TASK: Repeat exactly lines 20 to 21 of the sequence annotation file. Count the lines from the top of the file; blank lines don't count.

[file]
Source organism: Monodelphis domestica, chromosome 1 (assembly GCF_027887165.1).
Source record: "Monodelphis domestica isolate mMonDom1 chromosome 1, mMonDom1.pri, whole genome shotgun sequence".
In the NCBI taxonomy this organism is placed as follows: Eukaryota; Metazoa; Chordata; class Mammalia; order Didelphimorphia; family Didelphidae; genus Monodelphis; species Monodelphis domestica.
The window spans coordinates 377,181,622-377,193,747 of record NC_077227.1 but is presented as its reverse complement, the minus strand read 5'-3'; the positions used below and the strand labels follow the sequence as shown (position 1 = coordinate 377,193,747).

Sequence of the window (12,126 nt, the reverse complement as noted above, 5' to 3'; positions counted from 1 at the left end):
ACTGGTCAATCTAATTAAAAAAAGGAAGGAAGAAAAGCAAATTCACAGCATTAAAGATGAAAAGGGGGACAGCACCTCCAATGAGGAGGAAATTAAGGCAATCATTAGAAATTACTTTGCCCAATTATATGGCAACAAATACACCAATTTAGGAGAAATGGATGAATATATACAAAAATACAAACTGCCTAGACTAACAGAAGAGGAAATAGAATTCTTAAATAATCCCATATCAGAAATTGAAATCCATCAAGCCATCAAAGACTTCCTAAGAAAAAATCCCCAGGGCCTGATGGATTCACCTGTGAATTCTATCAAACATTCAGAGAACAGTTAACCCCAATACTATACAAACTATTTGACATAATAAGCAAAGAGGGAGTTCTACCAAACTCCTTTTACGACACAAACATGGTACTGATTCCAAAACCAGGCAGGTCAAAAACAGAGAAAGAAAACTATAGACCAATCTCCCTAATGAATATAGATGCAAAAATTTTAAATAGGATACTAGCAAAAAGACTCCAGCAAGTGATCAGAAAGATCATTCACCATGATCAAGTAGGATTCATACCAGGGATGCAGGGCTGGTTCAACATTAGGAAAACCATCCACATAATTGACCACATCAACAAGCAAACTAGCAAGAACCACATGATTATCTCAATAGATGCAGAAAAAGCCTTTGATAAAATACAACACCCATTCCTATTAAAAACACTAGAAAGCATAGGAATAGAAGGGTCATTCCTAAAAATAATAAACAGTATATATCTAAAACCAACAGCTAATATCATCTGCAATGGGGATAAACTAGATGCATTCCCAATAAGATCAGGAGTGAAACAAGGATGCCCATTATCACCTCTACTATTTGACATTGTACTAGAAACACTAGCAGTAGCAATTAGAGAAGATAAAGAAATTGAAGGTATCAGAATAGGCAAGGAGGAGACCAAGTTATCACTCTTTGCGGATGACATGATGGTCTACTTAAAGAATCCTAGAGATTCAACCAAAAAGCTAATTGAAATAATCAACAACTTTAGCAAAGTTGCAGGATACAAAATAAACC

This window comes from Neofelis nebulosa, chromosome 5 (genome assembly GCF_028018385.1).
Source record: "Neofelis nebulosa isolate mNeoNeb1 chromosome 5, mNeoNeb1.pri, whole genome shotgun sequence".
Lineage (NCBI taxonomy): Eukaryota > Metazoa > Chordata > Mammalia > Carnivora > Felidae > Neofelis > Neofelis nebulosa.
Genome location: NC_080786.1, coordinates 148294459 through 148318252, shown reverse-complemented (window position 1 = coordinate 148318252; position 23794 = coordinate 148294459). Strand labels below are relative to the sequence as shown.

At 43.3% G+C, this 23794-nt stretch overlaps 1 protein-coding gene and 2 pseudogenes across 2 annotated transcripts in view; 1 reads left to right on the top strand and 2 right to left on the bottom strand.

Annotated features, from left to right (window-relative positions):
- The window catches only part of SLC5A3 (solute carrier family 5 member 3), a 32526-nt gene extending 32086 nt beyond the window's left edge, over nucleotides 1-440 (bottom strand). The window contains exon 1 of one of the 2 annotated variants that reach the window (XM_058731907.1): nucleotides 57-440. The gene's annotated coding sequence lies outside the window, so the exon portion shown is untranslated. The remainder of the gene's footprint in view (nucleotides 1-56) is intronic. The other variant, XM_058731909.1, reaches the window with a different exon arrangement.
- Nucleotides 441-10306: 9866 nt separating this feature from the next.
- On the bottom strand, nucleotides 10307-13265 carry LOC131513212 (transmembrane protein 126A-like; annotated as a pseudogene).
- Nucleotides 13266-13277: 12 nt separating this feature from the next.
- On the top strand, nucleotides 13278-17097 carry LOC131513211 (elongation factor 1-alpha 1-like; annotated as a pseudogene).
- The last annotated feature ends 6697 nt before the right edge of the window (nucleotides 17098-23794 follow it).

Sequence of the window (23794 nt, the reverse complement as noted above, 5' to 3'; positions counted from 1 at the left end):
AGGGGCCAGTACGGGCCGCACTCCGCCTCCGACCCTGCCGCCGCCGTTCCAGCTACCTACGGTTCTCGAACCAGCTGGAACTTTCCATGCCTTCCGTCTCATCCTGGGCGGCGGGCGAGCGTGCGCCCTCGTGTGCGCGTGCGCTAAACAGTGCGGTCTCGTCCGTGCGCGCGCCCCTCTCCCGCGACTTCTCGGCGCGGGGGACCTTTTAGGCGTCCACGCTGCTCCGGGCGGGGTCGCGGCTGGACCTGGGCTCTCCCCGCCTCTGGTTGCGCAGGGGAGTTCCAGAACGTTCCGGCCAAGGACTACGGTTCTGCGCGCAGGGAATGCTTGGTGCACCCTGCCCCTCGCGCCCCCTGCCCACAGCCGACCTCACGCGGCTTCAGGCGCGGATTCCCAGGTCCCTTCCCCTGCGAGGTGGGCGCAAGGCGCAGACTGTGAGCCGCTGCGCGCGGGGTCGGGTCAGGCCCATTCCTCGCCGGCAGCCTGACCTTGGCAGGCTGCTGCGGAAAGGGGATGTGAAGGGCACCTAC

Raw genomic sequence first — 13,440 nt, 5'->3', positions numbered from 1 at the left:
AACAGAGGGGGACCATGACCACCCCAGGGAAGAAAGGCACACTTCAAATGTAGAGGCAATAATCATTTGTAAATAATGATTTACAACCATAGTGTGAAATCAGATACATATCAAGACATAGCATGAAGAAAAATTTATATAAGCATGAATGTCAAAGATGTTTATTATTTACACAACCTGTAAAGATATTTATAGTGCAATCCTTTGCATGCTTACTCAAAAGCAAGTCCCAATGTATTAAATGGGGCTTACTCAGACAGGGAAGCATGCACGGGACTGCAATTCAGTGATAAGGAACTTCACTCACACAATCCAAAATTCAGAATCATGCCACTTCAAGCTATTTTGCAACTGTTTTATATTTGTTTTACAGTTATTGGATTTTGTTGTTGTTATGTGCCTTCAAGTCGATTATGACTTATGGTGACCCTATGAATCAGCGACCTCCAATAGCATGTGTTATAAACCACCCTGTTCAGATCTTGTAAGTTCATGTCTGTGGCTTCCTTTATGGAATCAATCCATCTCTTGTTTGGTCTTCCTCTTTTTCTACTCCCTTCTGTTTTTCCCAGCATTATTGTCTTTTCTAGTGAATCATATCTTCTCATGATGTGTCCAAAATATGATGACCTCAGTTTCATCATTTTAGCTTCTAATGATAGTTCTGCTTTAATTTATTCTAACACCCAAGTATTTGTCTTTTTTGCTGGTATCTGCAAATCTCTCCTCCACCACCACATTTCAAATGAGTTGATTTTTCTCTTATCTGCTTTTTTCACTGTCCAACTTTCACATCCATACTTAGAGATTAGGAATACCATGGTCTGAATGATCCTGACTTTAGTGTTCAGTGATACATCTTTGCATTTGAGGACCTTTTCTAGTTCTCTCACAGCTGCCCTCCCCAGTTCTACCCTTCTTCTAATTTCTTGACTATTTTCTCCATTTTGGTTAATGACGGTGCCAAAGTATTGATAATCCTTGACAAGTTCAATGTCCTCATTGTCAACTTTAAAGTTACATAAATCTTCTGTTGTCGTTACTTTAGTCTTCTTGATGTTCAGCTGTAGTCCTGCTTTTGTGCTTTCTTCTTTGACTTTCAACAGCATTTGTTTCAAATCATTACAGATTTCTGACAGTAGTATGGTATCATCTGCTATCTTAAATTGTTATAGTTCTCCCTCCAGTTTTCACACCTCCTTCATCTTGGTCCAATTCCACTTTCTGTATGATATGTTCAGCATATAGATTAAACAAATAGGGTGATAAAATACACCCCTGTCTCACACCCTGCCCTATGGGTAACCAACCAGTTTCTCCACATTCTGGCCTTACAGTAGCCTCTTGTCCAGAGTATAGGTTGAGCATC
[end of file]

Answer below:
AGGGGCCAGTACGGGCCGCACTCCGCCTCCGACCCTGCCGCCGCCGTTCCAGCTACCTACGGTTCTCGAACCAGCTGGAACTTTCCATGCCTTCCGTCTCATCCTGGGCGGCGGGCGAGCGTGCGCCCTCGTGTGCGCGTGCGCTAAACAGTGCGGTCTCGTCCGTGCGCGCGCCCCTCTCCCGCGACTTCTCGGCGCGGGGGACCTTTTAGGCGTCCACGCTGCTCCGGGCGGGGTCGCGGCTGGACCTGGGCTCTCCCCGCCTCTGGTTGCGCAGGGGAGTTCCAGAACGTTCCGGCCAAGGACTACGGTTCTGCGCGCAGGGAATGCTTGGTGCACCCTGCCCCTCGCGCCCCCTGCCCACAGCCGACCTCACGCGGCTTCAGGCGCGGATTCCCAGGTCCCTTCCCCTGCGAGGTGGGCGCAAGGCGCAGACTGTGAGCCGCTGCGCGCGGGGTCGGGTCAGGCCCATTCCTCGCCGGCAGCCTGACCTTGGCAGGCTGCTGCGGAAAGGGGATGTGAAGGGCACCTAC

Raw genomic sequence first — 13,440 nt, 5'->3', positions numbered from 1 at the left: